After all, Romans were themselves created, they believed, out of a myth where a pair of lads were nurtured by an animal. The military tradition (equals male) by which Rome prospered was founded on the social control of Sparta, not the demos of Athens. Sparta was probably the ultimate macho male society, where the old were revered and women were chattel, though they could own property. Doris Lessing at one point refers to Spartan youth being separated from their families at the age of seven to hone military and combat skills via camaraderie. Such an exile the monsters of The Cleft invent for themselves.
Galling at first reading and later informative were the repeated gender stereotypes that dominate Doris Lessing's narrative. The repeated use of these bludgeoning concepts had more than an air of artifice. Looking back, I now see that this actually enhanced what emerged as the book's overarching idea, which is our need for myth and the necessity of reducing it to the level of populist fairy tale.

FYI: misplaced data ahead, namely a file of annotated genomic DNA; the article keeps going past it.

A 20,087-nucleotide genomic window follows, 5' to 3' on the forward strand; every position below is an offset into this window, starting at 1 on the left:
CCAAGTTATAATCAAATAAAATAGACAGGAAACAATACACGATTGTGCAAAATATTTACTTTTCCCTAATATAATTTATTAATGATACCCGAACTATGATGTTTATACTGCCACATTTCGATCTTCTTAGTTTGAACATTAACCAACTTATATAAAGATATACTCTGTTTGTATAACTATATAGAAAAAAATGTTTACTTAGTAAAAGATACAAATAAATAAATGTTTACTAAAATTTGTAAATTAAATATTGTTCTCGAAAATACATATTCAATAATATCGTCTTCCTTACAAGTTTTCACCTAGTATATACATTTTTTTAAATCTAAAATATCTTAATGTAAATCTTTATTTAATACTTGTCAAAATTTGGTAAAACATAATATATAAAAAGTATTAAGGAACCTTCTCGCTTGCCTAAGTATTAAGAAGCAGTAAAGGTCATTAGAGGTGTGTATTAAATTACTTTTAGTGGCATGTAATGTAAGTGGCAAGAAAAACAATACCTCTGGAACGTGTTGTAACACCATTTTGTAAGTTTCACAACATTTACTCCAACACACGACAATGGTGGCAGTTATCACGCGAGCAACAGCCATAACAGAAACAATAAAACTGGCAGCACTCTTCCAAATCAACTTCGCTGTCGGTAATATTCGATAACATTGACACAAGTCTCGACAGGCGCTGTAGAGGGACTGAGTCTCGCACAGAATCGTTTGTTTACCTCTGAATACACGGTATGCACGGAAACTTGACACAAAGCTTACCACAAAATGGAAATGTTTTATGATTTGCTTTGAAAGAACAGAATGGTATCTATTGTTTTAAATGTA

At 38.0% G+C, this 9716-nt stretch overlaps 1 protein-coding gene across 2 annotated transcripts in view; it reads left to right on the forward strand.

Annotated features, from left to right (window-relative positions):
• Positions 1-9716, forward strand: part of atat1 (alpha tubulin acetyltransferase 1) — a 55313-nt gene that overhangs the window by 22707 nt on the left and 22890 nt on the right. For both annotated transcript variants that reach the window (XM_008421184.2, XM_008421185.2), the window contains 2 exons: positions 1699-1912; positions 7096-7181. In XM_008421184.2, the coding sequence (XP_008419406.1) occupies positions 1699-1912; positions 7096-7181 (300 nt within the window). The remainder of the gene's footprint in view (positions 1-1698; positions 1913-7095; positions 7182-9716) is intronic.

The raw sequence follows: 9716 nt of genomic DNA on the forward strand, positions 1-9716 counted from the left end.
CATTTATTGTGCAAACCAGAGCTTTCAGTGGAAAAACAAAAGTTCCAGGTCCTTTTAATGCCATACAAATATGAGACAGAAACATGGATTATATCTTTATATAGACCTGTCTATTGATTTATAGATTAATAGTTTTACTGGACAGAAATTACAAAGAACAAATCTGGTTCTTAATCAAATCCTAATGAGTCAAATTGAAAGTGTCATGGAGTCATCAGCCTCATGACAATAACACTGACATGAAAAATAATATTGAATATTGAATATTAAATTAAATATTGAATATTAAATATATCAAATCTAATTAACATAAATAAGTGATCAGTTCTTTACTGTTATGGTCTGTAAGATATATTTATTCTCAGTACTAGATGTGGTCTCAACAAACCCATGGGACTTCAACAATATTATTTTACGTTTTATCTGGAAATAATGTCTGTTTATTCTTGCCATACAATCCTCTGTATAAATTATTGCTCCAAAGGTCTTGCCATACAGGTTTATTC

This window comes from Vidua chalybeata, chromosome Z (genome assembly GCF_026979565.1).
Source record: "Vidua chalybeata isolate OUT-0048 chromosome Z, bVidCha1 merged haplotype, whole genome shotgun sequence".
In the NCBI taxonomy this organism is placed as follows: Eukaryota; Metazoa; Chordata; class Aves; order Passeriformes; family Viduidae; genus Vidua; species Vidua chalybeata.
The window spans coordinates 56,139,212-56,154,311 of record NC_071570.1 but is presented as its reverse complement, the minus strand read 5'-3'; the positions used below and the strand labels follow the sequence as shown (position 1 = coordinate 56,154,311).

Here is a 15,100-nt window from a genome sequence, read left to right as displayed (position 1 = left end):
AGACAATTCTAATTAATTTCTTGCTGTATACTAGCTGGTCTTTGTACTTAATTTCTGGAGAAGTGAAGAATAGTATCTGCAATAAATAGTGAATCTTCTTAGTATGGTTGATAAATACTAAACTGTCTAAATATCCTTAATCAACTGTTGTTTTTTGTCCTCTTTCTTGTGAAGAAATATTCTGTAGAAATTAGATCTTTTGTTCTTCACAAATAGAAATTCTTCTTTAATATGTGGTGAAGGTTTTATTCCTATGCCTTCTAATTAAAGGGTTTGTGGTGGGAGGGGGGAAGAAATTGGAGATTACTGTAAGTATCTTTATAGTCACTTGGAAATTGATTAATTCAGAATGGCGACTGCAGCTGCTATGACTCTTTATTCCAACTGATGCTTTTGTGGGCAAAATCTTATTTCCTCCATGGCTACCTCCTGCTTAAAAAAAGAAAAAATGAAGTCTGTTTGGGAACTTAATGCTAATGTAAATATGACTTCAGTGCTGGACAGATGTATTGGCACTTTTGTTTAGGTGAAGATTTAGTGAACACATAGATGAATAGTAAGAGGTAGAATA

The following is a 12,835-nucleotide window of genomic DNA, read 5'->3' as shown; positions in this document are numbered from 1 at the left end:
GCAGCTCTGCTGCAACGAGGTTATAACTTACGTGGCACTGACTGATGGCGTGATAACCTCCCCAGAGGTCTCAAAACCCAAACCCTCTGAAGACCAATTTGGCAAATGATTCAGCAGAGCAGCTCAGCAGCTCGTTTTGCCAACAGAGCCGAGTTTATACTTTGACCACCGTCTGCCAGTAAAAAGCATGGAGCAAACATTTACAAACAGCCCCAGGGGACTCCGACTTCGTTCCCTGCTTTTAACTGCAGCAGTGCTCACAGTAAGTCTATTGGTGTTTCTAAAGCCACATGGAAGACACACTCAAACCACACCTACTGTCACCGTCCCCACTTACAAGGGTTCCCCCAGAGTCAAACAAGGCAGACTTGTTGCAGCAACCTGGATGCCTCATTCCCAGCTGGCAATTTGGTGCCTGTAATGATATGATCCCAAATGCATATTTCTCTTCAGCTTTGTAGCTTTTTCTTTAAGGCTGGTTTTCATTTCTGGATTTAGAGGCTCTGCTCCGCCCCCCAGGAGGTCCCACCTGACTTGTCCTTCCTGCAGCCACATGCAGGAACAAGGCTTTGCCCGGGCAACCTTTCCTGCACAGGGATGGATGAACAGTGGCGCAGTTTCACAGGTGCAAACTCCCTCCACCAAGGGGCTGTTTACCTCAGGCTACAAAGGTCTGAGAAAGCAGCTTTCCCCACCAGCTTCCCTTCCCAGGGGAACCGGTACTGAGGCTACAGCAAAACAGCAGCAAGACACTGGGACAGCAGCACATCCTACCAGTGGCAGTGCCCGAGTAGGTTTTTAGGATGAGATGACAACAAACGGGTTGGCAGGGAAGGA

The eagles who nurtured the monsters play god. The way we organise our society demands certain role models, while ceremony, often barbaric, such as genital mutilation, allies us to ideals and ideas we prefer not to question. In the end we have to explain elemental forces beyond our control and myth is our refuge.
Stick with The Cleft. It's a tortuous journey, but it is worth it in the end, an end whose only solace may only be found in myth.
Then, the first Monster (male baby) is born. Others begin to follow. Initially the Clefts think the babies are deformed and mutilate them, or leave them on the Killing Rock for the Eagles to pick off. However, some survive and form separate, male communities. Eventually, it becomes apparent that people can now only reproduce with both males and females.